What is a One-Page Proposal?
A one-page business proposal is the encapsulated version of a standard business plan. It provides an on point preview of what your business is trying to do and how you will deliver it. It's like an elevator pitch on steroids. Short but concise and powerful. The content delivers a strong succinct message that will grab the attention of potential business partners and/or investors and will require them to take immediate action.
How to Write a One-Page Proposal
In writing a one-page proposal, main contents should be highlighted. You may need to omit and exclude other minor concerns and focus only on what is the top priority. Deliver the exact intention of your proposal in a brief but precise manner.
1. Know Your Prospect
Get familiar with your potential client or investor. Be updated on what's keeping them busy the past few days and on what they're up to lately. Conduct on site and office visits to get ideas on how you can set up a winning proposal that they can never resists.
2. Define the Offer
Since you only have one page to present the objectives of your business, you better make the most of it. Mention directly the purpose of your proposal and the benefits that they will be getting if they choose to approve it. There's no need to use flowery and sugarcoated words in describing the things or the professional proposal that you're offering. Keep it simple and straightforward.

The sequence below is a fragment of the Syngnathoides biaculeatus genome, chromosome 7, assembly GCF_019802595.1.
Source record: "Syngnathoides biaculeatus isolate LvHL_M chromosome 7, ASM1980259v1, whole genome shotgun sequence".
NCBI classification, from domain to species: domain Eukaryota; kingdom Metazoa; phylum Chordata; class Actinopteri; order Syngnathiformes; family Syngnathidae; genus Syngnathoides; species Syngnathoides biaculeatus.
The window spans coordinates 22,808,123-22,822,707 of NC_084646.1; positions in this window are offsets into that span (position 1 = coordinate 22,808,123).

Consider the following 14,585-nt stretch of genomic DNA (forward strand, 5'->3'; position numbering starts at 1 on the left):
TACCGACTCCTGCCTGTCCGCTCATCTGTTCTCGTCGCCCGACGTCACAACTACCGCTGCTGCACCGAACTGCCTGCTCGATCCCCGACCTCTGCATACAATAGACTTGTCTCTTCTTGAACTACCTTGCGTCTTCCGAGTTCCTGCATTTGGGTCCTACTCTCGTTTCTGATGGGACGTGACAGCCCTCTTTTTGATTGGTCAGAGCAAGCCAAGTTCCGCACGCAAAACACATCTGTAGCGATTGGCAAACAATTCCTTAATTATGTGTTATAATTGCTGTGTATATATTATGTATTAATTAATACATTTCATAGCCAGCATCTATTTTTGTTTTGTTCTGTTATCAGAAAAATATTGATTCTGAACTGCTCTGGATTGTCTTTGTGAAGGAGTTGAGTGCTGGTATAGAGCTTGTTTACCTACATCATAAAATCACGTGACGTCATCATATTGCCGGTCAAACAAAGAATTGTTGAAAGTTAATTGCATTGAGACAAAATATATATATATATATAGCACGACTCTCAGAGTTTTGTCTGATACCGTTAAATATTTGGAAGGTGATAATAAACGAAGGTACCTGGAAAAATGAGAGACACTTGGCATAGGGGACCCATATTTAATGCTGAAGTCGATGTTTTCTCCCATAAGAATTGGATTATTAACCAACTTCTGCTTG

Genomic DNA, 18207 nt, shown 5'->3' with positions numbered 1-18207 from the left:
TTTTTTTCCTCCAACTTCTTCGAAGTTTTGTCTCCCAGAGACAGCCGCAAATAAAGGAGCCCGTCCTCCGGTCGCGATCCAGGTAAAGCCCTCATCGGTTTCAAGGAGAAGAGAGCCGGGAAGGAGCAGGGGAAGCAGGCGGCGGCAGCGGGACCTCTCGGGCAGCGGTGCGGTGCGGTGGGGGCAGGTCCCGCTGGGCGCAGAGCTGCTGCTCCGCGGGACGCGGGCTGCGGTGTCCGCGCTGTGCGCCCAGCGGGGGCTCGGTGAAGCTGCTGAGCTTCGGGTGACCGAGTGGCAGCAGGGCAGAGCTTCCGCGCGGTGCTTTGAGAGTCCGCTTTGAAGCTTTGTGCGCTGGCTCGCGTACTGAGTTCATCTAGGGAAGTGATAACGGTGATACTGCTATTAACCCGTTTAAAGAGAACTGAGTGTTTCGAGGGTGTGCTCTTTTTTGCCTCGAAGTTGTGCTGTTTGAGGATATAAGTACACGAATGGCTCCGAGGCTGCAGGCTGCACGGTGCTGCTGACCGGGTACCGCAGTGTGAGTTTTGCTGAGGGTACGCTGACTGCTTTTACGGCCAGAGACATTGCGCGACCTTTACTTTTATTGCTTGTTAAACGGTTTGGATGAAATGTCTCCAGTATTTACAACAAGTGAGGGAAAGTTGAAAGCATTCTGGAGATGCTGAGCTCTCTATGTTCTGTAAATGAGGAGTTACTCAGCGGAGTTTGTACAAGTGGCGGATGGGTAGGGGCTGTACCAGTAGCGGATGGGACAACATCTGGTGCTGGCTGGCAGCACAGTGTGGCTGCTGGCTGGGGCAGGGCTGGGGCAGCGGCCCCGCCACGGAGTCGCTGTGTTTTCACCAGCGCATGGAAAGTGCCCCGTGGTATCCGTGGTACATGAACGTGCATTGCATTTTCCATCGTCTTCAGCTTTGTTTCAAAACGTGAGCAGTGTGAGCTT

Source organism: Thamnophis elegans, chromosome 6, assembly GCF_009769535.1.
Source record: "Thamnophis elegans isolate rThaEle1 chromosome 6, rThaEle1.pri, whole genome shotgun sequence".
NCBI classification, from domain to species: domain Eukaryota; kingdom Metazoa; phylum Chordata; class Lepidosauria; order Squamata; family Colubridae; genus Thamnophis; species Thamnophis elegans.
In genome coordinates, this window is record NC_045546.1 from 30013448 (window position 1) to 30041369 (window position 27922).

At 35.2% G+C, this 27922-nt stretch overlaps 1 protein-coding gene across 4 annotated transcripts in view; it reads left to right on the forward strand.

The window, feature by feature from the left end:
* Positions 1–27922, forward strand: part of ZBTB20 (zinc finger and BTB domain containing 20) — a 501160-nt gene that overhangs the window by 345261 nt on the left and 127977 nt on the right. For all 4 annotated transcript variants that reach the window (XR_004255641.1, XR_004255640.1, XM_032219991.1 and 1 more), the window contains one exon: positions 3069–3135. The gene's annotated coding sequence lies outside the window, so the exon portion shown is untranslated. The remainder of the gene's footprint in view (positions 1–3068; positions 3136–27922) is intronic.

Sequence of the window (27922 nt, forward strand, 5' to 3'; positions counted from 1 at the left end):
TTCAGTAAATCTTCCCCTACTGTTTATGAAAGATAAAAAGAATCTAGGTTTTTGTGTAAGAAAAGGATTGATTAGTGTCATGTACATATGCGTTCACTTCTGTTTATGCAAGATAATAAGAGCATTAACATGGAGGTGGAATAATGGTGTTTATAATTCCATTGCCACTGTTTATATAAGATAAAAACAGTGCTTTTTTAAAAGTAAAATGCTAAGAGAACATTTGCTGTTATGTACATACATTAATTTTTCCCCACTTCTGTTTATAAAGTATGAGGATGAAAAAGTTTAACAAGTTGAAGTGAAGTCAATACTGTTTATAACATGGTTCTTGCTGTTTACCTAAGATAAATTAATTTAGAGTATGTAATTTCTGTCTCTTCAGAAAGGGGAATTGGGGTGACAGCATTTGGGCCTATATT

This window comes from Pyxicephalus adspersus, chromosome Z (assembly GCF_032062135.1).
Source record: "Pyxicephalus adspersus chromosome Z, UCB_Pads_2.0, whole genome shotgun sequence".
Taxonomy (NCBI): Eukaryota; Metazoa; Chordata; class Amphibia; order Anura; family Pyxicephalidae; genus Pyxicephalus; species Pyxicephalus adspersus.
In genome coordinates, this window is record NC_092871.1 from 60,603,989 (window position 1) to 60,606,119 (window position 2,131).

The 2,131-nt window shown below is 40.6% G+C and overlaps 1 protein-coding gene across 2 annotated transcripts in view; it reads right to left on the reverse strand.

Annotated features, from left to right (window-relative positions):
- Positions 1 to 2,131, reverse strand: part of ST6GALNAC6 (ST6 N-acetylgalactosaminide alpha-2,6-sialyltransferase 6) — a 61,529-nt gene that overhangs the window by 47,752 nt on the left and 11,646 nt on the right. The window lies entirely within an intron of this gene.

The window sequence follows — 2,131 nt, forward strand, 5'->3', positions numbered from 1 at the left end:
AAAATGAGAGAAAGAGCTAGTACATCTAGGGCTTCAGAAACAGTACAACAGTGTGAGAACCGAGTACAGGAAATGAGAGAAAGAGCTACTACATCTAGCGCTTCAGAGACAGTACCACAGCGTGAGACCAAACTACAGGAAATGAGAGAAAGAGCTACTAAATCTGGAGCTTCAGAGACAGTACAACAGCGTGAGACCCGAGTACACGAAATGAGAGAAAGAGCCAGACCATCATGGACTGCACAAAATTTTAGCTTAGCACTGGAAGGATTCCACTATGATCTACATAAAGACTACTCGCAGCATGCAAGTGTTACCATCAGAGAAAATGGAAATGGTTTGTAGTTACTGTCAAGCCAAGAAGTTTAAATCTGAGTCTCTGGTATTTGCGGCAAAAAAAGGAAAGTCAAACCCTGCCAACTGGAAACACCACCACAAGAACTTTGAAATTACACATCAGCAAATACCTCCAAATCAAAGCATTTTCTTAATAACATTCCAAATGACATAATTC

3. Present the Estimated Figures
The financial section of your sample proposal is the heart and soul of your program. This is where the numbers and the figures may make or break your chances of acquiring a potential business partner or stakeholder and can even become the deciding factor for your bank loan. Make sure that the numbers and figures are realistic and achievable and that it can sustain and is enough to deliver the project.
4. Write the Outline
Now that you already took care of the offer and the finances, it's time to begin writing the draft for the minimal proposal. Start with a straightforward executive summary followed by a statement explaining why the project is essential and necessary for the business. Enumerate all the expected revenues and expenses that you will generate during the project implementation. Close it with a solid note on why they should approve or choose your proposal over the competition.
5. Proofread and Reassess
If you think you are all set and done after you finished the final draft, think again. To make sure that you're proposal is 100% ready for submission, you need to do a couple of proofreading and calibrations to eliminate traces of typos, misspelled words, grammar and vocabulary errors, and other unnecessary words or phrases that may sound confusing or alien to the readers.